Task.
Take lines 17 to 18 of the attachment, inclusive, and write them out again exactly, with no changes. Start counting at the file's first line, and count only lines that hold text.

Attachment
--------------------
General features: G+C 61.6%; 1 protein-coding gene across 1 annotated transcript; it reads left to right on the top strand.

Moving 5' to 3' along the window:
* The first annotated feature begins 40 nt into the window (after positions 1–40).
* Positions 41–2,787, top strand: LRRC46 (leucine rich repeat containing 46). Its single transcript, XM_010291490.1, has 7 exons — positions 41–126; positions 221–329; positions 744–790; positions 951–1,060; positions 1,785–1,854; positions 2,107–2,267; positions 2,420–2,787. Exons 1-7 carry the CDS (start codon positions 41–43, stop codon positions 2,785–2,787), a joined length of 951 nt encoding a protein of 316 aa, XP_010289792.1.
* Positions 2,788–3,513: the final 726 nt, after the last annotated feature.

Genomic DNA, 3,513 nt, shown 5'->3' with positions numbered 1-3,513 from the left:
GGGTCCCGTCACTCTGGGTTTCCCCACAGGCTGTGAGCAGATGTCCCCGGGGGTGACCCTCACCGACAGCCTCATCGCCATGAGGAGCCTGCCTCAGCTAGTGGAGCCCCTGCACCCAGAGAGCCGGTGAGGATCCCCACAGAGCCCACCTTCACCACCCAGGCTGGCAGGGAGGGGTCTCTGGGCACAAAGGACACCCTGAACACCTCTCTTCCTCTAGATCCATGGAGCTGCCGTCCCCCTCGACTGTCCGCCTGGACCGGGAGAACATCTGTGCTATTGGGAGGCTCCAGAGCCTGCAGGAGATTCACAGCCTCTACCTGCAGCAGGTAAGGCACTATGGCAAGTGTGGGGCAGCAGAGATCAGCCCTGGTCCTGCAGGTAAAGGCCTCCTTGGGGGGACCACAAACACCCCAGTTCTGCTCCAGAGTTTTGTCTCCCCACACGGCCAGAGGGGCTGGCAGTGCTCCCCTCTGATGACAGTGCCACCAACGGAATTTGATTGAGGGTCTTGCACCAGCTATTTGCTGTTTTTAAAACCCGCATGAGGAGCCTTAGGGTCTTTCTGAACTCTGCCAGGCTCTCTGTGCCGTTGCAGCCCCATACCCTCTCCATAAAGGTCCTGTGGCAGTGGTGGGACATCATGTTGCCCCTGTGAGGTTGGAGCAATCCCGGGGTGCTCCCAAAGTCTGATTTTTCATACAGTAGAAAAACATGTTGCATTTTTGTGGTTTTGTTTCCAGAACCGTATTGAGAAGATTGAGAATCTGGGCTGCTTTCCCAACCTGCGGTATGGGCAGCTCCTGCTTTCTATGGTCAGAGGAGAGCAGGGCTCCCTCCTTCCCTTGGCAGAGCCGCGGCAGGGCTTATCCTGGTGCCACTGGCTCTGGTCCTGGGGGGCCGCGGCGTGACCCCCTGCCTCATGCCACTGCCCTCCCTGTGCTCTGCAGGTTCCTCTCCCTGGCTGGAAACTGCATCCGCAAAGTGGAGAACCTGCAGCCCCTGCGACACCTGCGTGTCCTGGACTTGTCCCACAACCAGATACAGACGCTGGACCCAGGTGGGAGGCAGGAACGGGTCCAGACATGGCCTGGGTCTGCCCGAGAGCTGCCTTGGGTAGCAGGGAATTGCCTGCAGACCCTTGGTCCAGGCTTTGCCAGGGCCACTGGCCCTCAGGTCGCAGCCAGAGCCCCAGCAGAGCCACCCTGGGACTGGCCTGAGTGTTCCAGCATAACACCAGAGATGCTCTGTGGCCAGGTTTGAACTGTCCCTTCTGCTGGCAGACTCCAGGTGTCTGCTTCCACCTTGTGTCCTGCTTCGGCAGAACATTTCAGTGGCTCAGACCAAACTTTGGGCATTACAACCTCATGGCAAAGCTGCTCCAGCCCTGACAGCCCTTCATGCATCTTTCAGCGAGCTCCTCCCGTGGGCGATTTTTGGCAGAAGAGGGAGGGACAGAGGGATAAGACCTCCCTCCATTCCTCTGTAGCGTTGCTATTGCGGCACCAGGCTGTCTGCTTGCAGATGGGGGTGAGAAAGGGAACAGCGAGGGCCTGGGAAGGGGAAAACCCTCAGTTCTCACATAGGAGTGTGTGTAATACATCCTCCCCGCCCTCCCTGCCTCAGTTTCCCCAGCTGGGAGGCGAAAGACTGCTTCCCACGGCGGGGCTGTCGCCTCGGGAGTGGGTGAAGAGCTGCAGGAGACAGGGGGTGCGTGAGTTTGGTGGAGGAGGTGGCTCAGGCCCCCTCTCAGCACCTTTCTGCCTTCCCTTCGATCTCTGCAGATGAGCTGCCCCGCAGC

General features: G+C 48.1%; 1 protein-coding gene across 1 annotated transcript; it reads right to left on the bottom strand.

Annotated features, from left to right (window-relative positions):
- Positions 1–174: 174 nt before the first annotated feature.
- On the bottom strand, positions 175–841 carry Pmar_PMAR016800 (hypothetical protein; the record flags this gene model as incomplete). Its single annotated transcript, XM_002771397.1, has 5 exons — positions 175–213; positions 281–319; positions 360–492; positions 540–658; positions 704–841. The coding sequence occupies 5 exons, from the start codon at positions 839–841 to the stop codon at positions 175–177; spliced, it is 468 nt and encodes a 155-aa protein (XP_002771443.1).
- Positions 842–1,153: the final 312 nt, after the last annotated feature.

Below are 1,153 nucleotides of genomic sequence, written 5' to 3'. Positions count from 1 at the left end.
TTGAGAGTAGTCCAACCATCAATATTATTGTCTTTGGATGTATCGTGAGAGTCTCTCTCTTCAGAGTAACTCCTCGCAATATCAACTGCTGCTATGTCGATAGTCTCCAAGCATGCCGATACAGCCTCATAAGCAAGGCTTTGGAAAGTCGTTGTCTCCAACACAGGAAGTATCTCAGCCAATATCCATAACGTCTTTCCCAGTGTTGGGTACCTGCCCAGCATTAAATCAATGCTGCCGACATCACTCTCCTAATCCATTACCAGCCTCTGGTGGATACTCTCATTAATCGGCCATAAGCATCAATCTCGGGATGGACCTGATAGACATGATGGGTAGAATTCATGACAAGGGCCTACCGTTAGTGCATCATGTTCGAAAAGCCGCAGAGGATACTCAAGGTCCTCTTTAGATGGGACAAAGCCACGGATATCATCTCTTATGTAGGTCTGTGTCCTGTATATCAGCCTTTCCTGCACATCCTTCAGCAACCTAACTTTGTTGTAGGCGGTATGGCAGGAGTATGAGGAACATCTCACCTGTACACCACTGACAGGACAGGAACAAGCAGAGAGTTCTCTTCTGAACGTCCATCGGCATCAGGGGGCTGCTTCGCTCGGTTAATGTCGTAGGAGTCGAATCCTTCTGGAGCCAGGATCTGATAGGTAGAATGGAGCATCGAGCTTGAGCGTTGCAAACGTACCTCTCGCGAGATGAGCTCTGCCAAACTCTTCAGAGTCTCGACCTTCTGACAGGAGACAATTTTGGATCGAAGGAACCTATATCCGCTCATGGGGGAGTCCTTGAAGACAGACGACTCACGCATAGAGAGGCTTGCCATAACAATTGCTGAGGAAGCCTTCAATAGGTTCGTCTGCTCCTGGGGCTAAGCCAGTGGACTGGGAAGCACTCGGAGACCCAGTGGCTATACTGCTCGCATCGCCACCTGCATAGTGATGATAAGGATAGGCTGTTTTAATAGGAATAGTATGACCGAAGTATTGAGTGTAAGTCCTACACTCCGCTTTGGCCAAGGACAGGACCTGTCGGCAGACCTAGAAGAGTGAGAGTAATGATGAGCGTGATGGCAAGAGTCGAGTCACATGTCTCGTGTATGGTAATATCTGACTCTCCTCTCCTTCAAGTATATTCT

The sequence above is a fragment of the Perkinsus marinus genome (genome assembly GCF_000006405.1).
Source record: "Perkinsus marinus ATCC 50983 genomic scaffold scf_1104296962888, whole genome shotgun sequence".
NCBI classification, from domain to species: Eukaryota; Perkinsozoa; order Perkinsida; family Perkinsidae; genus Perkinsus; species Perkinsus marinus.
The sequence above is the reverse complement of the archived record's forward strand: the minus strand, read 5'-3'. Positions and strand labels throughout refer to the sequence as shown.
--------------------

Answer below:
NCBI classification, from domain to species: Eukaryota; Perkinsozoa; order Perkinsida; family Perkinsidae; genus Perkinsus; species Perkinsus marinus.
The sequence above is the reverse complement of the archived record's forward strand: the minus strand, read 5'-3'. Positions and strand labels throughout refer to the sequence as shown.